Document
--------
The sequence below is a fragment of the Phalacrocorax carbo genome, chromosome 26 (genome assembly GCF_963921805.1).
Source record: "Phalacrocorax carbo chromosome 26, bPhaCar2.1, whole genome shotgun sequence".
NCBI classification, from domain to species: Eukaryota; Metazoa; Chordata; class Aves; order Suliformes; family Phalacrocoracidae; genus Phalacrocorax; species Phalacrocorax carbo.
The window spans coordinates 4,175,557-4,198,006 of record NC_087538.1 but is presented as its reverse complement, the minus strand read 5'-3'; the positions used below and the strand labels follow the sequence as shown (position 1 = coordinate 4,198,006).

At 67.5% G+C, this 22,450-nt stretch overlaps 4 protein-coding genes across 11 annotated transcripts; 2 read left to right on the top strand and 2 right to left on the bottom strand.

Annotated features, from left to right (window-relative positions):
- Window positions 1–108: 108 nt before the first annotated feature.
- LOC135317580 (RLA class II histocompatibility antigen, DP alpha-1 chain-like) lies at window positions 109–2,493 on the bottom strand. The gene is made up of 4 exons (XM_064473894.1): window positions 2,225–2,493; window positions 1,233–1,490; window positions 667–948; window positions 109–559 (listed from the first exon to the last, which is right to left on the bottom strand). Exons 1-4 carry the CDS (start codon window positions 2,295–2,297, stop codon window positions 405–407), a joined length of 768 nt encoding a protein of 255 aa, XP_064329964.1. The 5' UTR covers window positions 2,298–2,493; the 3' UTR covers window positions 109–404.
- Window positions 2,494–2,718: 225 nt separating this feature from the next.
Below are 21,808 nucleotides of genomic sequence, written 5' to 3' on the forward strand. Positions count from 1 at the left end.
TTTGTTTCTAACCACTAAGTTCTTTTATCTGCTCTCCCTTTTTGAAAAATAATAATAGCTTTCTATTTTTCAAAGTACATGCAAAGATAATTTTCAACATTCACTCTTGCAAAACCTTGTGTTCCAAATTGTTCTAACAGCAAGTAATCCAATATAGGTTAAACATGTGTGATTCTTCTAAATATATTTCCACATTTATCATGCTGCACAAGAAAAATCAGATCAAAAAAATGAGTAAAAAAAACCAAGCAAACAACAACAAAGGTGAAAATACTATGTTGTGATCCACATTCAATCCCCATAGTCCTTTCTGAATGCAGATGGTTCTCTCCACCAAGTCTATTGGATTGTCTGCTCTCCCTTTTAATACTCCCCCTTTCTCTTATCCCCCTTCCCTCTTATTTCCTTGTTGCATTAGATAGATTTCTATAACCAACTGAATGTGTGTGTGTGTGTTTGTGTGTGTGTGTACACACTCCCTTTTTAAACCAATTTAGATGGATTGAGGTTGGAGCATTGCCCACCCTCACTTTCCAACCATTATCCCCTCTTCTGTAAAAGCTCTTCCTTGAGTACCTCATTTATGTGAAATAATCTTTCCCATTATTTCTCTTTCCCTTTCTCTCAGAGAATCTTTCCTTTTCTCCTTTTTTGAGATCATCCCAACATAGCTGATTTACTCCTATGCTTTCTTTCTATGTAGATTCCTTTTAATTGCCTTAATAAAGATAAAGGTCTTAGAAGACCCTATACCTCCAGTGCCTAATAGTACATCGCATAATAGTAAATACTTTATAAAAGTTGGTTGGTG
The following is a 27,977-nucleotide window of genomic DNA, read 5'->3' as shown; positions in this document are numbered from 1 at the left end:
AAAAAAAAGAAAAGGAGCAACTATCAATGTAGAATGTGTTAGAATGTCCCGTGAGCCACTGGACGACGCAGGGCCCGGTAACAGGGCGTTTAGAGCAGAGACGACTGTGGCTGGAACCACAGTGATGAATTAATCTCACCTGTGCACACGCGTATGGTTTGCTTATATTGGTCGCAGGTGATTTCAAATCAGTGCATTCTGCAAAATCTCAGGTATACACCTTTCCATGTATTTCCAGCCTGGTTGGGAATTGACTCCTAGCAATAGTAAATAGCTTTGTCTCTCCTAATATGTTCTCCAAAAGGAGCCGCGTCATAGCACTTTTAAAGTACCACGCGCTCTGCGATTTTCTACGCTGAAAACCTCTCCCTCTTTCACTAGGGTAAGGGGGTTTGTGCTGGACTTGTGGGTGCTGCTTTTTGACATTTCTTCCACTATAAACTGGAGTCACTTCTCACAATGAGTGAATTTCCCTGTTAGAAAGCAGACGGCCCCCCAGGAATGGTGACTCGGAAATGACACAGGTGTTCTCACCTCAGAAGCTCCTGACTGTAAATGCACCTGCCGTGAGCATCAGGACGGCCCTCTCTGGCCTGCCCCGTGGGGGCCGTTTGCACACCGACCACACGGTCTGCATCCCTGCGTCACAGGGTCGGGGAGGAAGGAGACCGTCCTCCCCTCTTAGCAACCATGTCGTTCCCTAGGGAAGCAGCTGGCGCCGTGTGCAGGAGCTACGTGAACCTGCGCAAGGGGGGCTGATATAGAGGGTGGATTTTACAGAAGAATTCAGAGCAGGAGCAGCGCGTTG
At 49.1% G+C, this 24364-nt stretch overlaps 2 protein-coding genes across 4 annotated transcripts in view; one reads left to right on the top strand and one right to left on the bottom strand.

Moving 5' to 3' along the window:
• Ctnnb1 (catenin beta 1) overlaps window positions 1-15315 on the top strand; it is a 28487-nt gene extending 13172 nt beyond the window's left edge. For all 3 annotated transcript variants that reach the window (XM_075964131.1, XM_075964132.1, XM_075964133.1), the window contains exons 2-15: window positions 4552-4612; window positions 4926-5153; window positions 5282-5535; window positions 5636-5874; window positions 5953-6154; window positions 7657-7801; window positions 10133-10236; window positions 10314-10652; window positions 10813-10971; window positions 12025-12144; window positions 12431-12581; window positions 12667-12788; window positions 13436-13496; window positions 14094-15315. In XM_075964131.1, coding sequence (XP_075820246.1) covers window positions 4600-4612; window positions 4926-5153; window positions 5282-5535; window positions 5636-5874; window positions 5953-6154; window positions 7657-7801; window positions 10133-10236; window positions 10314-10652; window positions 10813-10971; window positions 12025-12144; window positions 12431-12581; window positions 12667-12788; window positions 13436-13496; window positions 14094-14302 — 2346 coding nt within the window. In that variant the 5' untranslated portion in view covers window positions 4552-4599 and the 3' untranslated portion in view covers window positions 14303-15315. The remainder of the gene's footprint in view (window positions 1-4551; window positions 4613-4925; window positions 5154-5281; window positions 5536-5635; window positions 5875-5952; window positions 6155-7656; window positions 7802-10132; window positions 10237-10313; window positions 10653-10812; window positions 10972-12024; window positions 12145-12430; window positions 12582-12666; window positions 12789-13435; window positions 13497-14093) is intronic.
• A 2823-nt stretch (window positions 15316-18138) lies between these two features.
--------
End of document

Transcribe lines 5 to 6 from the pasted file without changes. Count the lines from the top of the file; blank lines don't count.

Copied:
At 67.5% G+C, this 22,450-nt stretch overlaps 4 protein-coding genes across 11 annotated transcripts; 2 read left to right on the top strand and 2 right to left on the bottom strand.

Annotated features, from left to right (window-relative positions):